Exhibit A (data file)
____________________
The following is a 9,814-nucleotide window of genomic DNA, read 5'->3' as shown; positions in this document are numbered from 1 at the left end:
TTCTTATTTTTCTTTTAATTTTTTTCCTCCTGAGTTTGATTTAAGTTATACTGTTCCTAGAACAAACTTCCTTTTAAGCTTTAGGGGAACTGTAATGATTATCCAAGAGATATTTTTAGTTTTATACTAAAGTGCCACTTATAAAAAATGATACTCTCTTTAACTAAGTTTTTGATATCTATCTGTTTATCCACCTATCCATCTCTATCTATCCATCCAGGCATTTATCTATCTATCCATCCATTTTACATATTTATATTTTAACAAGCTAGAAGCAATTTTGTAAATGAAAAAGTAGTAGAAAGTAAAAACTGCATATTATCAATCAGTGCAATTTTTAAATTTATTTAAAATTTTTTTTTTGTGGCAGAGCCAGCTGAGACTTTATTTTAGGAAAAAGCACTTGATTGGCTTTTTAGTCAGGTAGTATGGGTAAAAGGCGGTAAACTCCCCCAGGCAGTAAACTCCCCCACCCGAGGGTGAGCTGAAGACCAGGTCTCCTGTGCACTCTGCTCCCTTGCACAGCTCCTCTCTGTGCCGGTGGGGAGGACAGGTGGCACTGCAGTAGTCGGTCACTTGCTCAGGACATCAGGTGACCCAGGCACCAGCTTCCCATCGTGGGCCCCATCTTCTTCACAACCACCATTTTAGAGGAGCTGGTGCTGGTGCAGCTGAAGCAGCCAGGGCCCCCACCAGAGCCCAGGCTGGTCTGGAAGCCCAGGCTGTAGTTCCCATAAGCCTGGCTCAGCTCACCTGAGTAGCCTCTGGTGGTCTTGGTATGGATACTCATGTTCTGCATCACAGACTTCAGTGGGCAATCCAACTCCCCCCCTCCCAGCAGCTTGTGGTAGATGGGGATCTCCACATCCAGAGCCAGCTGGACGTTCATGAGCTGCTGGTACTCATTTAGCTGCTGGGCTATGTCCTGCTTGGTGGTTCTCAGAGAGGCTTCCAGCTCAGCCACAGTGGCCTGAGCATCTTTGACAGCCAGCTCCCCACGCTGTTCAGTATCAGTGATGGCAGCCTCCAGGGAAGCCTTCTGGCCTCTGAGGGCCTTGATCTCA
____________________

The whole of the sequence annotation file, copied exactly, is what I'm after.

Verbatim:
The following is a 9,814-nucleotide window of genomic DNA, read 5'->3' as shown; positions in this document are numbered from 1 at the left end:
TTCTTATTTTTCTTTTAATTTTTTTCCTCCTGAGTTTGATTTAAGTTATACTGTTCCTAGAACAAACTTCCTTTTAAGCTTTAGGGGAACTGTAATGATTATCCAAGAGATATTTTTAGTTTTATACTAAAGTGCCACTTATAAAAAATGATACTCTCTTTAACTAAGTTTTTGATATCTATCTGTTTATCCACCTATCCATCTCTATCTATCCATCCAGGCATTTATCTATCTATCCATCCATTTTACATATTTATATTTTAACAAGCTAGAAGCAATTTTGTAAATGAAAAAGTAGTAGAAAGTAAAAACTGCATATTATCAATCAGTGCAATTTTTAAATTTATTTAAAATTTTTTTTTTGTGGCAGAGCCAGCTGAGACTTTATTTTAGGAAAAAGCACTTGATTGGCTTTTTAGTCAGGTAGTATGGGTAAAAGGCGGTAAACTCCCCCAGGCAGTAAACTCCCCCACCCGAGGGTGAGCTGAAGACCAGGTCTCCTGTGCACTCTGCTCCCTTGCACAGCTCCTCTCTGTGCCGGTGGGGAGGACAGGTGGCACTGCAGTAGTCGGTCACTTGCTCAGGACATCAGGTGACCCAGGCACCAGCTTCCCATCGTGGGCCCCATCTTCTTCACAACCACCATTTTAGAGGAGCTGGTGCTGGTGCAGCTGAAGCAGCCAGGGCCCCCACCAGAGCCCAGGCTGGTCTGGAAGCCCAGGCTGTAGTTCCCATAAGCCTGGCTCAGCTCACCTGAGTAGCCTCTGGTGGTCTTGGTATGGATACTCATGTTCTGCATCACAGACTTCAGTGGGCAATCCAACTCCCCCCCTCCCAGCAGCTTGTGGTAGATGGGGATCTCCACATCCAGAGCCAGCTGGACGTTCATGAGCTGCTGGTACTCATTTAGCTGCTGGGCTATGTCCTGCTTGGTGGTTCTCAGAGAGGCTTCCAGCTCAGCCACAGTGGCCTGAGCATCTTTGACAGCCAGCTCCCCACGCTGTTCAGTATCAGTGATGGCAGCCTCCAGGGAAGCCTTCTGGCCTCTGAGGGCCTTGATCTCA